Phidias (also Pheidias) was, according to his contemporaries, the most renowned of all Greek sculptors. His greatest masterpieces were completed between c. 465 and 425 BCE. Unfortunately, except through copies, no example of his work has survived. Although little is known of his early life, he rose to prominence during the rule of the statesman, commander, and orator Pericles around 449 BCE in the Golden Age of Athens. Phidias is most famous for his three Athenian monuments to Athena, the virgin Greek goddess of wisdom and war, as well as the statue of Zeus at the Temple of Zeus in Olympia, one of the Seven Wonders of the Ancient World. Supposedly, his works were so inspiring that people believed he had witnessed the majesty of the gods and revealed it to mankind through his sculptures.
Athena in Athens
Of his youth, the only facts known about Phidias are that he was the son of Charmides (not the statesman of the same name) and a student of the Athenian sculptors Hegias and Hageladas. When Pericles came to power around 461 BCE, he initiated an extensive building program and placed Phidias, a member of his inner circle, in charge of all artistic projects. The sculptor's most celebrated works included three monuments on the Acropolis to the goddess Athena: the 9 metre (30 ft) high bronze Athena Promachos, completed in 456 BCE and one of his earlier works; the bronze Lemnian Athena dedicated to the colonists of Lemnos; and lastly, for the Parthenon, the Athena Parthemos.
According to modern research, the Athena Parthenos, begun in 447 BCE and dedicated in 438 BCE, was forty feet tall and draped in ivory with over a ton of gold. She was dressed in a tunic, carried an aegis (a type of shield) adorned with the head of Medusa, and helmet. In her right hand she held an image of Nike, the goddess of victory, and in her left she clutched a spear. The Parthenos stood behind a shallow pond filled with oil not only to provide a reflection of the statue but also to aid in keeping the statue’s ivory from cracking in the dry Athenian heat.
As a friend of Pericles, Phidias was made responsible as general manager and supervisor for the rebuilding of the Parthenon, although the late 1st century CE Greek historian Plutarch gives the majority of the credit to architects Callicrates and Ictinus. The Acropolis and old Parthenon had been destroyed during the Persian Wars. The new structure was meant to represent the courage of the Greeks in their subsequent triumph over the Persian invaders. Plutarch in his Greek Lives spoke of Phidias, his relationship with Pericles, and his Athena sculpture in a chapter on the Greek statesman. He wrote,
Phidias made the golden statue of the goddess, and his name can be found inscribed as its maker on the stele. He was in charge of almost everything and, as I have mentioned, was the general manager of all the craftsmen - a post he gained as a result of his friendship with Pericles. As well as making people jealous of Phidias, this proved to be another pretext for maligning Pericles … (157).
Zeus at Olympia
While his monuments to Athena brought him fame, his greatest masterpiece was the statue at the temple of Zeus in Olympia. Taking eight years to complete, it was finished in 430 BCE. The Temple of Zeus was considered one of the Seven Wonders of the Ancient World. Seated on a throne, Zeus, like Athena, held the image of Nike in his right hand and a scepter in his left. The statue stood over 12.8 m (42 ft) high - larger even than the Athena Parthenos - and was composed of ivory and gold. Again, like so many of his other works, the temple and statue no longer exist, destroyed by fire and earthquakes. It fell into ruins and was eventually covered by a landslide and river silt.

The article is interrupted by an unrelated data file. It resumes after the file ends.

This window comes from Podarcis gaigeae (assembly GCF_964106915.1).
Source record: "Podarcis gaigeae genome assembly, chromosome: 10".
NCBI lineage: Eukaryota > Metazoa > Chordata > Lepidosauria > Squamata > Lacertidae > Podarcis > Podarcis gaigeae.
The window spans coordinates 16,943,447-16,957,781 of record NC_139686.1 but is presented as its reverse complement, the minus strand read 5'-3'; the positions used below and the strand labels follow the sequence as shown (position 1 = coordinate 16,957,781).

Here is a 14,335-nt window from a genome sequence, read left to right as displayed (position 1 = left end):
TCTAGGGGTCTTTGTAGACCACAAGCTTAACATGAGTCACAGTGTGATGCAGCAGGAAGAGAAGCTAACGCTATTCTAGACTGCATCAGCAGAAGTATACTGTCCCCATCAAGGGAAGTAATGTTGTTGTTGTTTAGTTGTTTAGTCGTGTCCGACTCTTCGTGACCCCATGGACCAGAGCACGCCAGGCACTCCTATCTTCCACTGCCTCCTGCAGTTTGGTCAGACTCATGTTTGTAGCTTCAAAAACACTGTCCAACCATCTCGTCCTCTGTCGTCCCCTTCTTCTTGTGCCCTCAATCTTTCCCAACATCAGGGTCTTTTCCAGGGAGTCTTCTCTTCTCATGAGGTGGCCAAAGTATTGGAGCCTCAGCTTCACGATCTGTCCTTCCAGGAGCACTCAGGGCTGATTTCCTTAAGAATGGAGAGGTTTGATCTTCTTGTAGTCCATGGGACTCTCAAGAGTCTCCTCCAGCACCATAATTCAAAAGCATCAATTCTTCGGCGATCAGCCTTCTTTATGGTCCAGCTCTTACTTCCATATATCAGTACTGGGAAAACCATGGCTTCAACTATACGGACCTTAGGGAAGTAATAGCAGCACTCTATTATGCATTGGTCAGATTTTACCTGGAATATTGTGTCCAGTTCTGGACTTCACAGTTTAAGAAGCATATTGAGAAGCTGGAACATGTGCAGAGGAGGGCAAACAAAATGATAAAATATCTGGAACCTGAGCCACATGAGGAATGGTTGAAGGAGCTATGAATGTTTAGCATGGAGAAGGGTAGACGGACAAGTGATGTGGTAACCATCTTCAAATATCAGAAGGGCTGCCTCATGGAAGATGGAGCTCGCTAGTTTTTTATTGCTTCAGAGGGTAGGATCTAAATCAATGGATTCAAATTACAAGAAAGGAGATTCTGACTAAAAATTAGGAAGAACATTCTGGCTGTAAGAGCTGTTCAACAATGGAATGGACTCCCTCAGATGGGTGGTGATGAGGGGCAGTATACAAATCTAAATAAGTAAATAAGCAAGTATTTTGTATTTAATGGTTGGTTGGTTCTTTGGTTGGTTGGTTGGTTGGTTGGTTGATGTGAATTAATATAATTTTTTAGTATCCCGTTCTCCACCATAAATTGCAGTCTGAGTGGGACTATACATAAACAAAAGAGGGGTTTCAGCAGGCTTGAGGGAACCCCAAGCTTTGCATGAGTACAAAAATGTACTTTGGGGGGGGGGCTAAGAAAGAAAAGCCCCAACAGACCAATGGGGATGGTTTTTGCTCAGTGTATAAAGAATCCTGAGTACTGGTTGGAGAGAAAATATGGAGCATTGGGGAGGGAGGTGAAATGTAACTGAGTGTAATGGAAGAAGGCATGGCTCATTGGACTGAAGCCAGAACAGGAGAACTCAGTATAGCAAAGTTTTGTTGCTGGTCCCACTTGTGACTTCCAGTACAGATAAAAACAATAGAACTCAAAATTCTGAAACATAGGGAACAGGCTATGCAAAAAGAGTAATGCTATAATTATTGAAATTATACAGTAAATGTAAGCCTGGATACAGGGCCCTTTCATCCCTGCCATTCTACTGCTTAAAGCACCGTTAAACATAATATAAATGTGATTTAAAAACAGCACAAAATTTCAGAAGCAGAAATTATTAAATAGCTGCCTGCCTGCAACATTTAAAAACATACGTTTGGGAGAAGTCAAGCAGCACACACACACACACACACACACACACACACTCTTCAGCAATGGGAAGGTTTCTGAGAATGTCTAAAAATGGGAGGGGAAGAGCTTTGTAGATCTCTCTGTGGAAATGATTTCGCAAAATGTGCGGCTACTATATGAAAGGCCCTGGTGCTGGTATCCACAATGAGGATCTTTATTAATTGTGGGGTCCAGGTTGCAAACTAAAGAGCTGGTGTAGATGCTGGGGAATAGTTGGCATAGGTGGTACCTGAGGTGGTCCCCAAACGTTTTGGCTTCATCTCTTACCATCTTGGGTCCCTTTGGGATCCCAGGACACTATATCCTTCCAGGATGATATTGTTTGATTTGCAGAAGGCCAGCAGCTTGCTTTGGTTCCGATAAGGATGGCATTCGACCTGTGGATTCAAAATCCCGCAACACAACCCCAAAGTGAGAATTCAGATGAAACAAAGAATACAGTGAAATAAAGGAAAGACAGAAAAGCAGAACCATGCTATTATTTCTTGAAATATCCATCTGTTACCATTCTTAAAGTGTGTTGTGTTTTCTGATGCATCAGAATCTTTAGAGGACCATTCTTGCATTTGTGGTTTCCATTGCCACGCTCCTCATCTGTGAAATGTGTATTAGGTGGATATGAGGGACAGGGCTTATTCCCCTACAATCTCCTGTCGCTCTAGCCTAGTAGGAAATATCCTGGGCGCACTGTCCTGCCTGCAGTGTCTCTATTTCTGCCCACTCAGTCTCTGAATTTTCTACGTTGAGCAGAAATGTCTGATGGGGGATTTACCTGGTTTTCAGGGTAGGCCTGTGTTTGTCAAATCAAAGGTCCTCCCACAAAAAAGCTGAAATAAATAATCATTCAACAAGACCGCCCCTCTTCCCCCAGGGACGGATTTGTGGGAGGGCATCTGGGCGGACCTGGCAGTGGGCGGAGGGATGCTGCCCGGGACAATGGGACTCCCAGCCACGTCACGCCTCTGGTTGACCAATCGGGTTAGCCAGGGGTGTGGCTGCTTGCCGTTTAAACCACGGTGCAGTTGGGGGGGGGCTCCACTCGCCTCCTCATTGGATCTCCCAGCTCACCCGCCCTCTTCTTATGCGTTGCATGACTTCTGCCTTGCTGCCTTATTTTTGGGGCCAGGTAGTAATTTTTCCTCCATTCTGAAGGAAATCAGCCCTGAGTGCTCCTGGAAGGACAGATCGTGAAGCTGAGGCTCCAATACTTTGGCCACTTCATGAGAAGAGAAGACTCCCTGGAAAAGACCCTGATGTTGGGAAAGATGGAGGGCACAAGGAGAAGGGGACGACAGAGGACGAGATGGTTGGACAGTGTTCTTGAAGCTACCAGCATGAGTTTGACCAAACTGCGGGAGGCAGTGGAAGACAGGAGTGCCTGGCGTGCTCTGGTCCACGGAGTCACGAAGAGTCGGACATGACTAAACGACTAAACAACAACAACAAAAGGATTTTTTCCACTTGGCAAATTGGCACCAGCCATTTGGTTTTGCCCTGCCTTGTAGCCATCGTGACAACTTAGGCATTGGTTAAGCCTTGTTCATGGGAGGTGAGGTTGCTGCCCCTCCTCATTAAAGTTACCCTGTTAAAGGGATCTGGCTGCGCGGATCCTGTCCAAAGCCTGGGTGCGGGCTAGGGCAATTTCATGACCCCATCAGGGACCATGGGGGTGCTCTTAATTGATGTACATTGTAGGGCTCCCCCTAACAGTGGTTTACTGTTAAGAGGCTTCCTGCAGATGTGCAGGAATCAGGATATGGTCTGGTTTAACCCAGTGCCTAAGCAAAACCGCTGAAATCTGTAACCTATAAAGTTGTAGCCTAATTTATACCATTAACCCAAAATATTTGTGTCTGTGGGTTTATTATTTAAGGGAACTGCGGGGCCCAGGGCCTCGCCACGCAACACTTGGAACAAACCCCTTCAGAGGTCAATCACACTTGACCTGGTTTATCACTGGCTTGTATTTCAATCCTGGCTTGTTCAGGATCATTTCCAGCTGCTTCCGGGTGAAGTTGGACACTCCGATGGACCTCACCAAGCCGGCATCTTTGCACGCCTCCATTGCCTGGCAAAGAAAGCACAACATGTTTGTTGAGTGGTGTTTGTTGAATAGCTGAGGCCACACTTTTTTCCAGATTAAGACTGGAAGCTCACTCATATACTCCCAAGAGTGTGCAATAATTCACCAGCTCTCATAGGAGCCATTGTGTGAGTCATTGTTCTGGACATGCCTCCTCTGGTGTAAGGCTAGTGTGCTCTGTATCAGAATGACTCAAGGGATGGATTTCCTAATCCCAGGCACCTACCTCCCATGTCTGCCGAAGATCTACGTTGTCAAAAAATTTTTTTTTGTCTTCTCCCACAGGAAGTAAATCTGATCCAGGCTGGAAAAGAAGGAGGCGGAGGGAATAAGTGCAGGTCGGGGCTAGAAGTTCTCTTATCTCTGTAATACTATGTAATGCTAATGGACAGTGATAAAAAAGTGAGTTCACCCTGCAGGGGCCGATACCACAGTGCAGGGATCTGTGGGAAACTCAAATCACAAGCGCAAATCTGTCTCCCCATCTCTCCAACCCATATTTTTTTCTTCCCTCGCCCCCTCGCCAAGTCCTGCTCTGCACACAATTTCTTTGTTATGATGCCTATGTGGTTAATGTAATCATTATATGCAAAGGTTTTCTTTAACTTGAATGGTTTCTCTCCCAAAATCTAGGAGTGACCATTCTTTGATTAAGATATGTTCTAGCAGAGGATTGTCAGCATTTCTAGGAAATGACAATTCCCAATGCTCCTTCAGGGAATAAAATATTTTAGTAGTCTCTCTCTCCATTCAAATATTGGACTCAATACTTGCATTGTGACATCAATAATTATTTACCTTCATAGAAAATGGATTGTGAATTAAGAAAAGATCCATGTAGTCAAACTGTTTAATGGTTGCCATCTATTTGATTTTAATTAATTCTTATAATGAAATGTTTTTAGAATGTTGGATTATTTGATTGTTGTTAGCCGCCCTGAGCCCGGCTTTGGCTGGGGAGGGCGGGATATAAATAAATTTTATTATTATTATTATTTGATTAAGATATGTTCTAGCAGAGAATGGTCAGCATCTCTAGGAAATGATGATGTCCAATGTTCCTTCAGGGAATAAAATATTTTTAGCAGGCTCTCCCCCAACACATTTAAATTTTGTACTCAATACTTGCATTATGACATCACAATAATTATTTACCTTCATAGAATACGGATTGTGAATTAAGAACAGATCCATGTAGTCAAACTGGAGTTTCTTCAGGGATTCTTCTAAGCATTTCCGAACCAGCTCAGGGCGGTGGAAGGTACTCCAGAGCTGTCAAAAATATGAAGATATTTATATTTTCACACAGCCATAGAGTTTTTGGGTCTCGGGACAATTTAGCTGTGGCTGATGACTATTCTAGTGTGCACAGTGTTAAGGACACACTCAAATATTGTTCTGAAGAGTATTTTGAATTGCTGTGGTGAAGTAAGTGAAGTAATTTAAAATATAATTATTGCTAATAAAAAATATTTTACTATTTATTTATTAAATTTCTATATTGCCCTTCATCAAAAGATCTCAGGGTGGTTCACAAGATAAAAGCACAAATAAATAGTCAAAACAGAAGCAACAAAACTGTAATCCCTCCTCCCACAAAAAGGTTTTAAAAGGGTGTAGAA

Disgrace & Death
Phidias’s final years are a mystery. Pericles’s enemies accused the sculptor of stealing not only gold but also ivory during the making of Athena Parthenos. According to some authors, while he was supposedly able to prove his innocence on that charge, he was also accused of impiety for his portraits of Pericles and himself on Athena’s shield. Plutarch supported the idea that Phidias may have been guilty, although he states the “theft was not proven,”. The enemies of Pericles, though, remained adamant about the impiety, so Phidias was jailed and died in prison. Apparently, the sculptor’s friendship with Pericles caused him to acquire “one group of enemies on his own account, simply because they were jealous of him…” (172). Plutarch added, “So Phidias was taken off to prison where he died of an illness, although according to some writers Pericles’ enemies arranged for him to die of poisoning, in order to discredit Pericles.” (172).
The sculptor’s presence in Olympia is attested by the discovery of his workshop and the completion of the colossal Zeus gives proof to the fact that he did not die in prison - he may have been exiled or, fearing for his life, fled to Olympia. While he may not have died in prison, many believe he may have been killed by the Eleans. Regarded as the greatest of the Athenian sculptors, it is unfortunate that his memory and craft are only remembered through copies and the testament of contemporary authors. However, he influenced countless artists not only in Greece but also in Rome.